Samuil Feinberg

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Samuil Feinberg

Samuil Yevgenyevich Feinberg (Russian: Самуи́л Евге́ньевич Фе́йнберг, also Samuel; 26 May 1890, Odessa – 22 October 1962, Moscow) was a Russian and Soviet composer and pianist.


Raised in Moscow, he entered the Moscow Conservatory and studied under Alexander Goldenweiser.[1] He also studied composition privately under Nikolai Zhilyayev.[2] He graduated from the Conservatory in 1911, after which he embarked upon a career as a solo pianist whilst composing on the side. Memorably, he was the first pianist to perform the complete Bach The Well-Tempered Clavier in concert in the USSR.[3] However, he was soon sent to fight in the First World War for Russia until he abruptly became ill and was discharged. In 1922 he joined the faculty at the Conservatory, relaunching his pianistic career.[4] By 1930, due to the political unrest in Stalin Russia, Feinberg was forbidden to leave the country, in part due to the fact that he was Jewish, except for two occasions, to Vienna in 1936 and to Brussels in 1938. This was very responsible to for the fact that he isn't well known outside of Russia. Feinberg was awarded the Stalin Prize in 1946.[5]

Feinberg never married, but lived with his brother, a painter.

He is most remembered today for his complete recording of Bach's The Well-Tempered Clavier and many transcriptions. He also composed 3 Piano Concertos, a dozen piano sonatas as well as fantasias and other works for the instrument. Pianist Tatiana Nikolaeva said that each of his sonatas was a 'poem of life.' Feinberg has been called "A musical heir to Scriabin,"[6] who heard the young pianist play his fourth sonata and praised it highly.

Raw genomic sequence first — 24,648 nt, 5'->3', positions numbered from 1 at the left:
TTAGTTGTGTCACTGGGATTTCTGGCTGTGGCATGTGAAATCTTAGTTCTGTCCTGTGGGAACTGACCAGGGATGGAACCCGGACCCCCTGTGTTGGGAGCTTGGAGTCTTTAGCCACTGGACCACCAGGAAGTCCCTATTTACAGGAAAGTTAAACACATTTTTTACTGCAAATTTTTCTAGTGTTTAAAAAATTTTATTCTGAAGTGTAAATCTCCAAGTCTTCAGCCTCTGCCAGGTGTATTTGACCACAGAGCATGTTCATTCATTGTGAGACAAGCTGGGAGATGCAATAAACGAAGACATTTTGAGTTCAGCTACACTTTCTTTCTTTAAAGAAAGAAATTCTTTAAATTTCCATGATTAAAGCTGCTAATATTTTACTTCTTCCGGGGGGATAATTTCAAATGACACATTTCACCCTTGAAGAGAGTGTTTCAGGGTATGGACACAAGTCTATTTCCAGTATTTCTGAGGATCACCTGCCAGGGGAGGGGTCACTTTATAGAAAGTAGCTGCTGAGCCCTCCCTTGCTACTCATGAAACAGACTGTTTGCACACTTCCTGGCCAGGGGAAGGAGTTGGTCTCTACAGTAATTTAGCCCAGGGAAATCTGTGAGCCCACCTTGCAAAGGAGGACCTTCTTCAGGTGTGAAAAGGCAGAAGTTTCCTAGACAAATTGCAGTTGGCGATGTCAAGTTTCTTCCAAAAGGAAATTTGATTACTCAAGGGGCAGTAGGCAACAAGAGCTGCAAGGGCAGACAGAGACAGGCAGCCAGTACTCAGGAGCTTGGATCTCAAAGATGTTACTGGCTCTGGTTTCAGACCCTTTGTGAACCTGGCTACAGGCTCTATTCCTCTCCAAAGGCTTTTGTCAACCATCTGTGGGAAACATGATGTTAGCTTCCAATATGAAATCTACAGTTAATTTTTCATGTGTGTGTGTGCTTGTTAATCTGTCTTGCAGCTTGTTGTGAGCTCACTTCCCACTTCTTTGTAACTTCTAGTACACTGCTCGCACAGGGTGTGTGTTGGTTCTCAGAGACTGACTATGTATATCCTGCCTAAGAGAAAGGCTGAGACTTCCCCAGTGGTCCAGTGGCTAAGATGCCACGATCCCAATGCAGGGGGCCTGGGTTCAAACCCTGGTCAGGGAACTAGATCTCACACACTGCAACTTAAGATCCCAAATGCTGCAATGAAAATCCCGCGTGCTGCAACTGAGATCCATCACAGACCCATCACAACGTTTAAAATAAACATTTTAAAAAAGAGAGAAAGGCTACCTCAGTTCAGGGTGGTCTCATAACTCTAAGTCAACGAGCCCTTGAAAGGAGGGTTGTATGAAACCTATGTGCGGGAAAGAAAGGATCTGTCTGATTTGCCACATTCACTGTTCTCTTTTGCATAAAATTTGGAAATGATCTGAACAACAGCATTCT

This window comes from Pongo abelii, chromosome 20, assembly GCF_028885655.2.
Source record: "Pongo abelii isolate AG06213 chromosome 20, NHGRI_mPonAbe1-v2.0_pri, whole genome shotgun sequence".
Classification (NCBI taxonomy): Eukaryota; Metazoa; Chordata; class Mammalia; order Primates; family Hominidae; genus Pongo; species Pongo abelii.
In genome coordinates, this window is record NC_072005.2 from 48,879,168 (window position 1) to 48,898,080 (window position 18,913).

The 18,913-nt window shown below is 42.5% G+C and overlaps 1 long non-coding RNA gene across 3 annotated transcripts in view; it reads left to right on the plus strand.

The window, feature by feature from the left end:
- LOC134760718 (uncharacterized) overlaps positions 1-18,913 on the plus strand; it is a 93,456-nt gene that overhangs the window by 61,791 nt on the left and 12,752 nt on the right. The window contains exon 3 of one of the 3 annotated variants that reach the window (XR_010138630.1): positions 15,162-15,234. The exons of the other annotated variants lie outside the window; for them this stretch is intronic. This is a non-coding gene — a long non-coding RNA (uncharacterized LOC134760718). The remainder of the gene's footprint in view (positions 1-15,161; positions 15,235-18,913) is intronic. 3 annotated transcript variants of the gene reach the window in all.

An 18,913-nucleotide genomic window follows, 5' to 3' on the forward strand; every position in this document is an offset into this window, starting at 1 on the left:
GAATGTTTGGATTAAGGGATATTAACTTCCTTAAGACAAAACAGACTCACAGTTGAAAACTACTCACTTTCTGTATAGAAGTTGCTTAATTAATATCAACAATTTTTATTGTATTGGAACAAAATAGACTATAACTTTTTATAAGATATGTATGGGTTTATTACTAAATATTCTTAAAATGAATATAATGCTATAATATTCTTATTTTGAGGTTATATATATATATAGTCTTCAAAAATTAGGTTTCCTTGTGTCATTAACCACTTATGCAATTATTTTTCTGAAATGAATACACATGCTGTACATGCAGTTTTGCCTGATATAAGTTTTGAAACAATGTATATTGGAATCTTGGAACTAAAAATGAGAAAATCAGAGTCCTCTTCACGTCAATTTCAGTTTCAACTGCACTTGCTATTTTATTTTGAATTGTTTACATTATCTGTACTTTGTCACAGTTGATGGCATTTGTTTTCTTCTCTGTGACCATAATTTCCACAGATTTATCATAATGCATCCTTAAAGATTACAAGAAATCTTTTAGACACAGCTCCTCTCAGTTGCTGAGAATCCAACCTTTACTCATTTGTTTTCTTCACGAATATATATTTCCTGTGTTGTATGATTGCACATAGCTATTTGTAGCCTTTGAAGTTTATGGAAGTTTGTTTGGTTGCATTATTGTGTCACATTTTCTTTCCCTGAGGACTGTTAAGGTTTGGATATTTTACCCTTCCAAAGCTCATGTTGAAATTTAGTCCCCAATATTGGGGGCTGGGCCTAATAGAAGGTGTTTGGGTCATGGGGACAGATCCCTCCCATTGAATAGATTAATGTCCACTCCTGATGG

Honours and awards


In addition to the following pieces, Feinberg also arranged and transcribed numerous pieces by Bach, Tchaikovsky, and others. Many of his pieces do not remain today.

Compositions for solo piano


  • Op. 20: Piano Concerto No. 1 in C Major (1931)
  • Op. 36: Piano Concerto No. 2 (1944)
  • Op. 44: Piano Concerto No. 3 in C Minor (1947)

For Piano and Voice

Violin Sonatas

  • Op. 12: Violin Sonata No. 1 (1912, incomplete)
  • Op. 46: Violin Sonata No. 2 (1955–56)

External links


  1. Sokolov, M. G., editor (1990). Pianists in Conversation (First ed.). Moscow.<templatestyles src="Module:Citation/CS1/styles.css"></templatestyles>
  2. Sitsky, Larry (1994). Music of the Repressed Russian Avant-garde, 1900-1929. Greenwood Publishing Group. p. 183. ISBN 9780313267093.<templatestyles src="Module:Citation/CS1/styles.css"></templatestyles>
  3. Sirodeau, Christopher. "Samuil Feinberg". International Feinberg-Skalkottas Society. Retrieved 4 January 2016.<templatestyles src="Module:Citation/CS1/styles.css"></templatestyles>
  4. Cummings, Robert. "Samuel Feinberg". AllMusic. Retrieved 4 January 2016.<templatestyles src="Module:Citation/CS1/styles.css"></templatestyles>
  5. The Great Soviet Encyclopedia 1970-1979 (Third ed.). Samuil Feinberg.<templatestyles src="Module:Citation/CS1/styles.css"></templatestyles>
  6. Bogat, Leni. "Samuil Feinberg (1890-1962): Russian Pianist and Composer". Forte-Piano-Pianissimo.Com. Retrieved 4 January 2016.<templatestyles src="Module:Citation/CS1/styles.css"></templatestyles>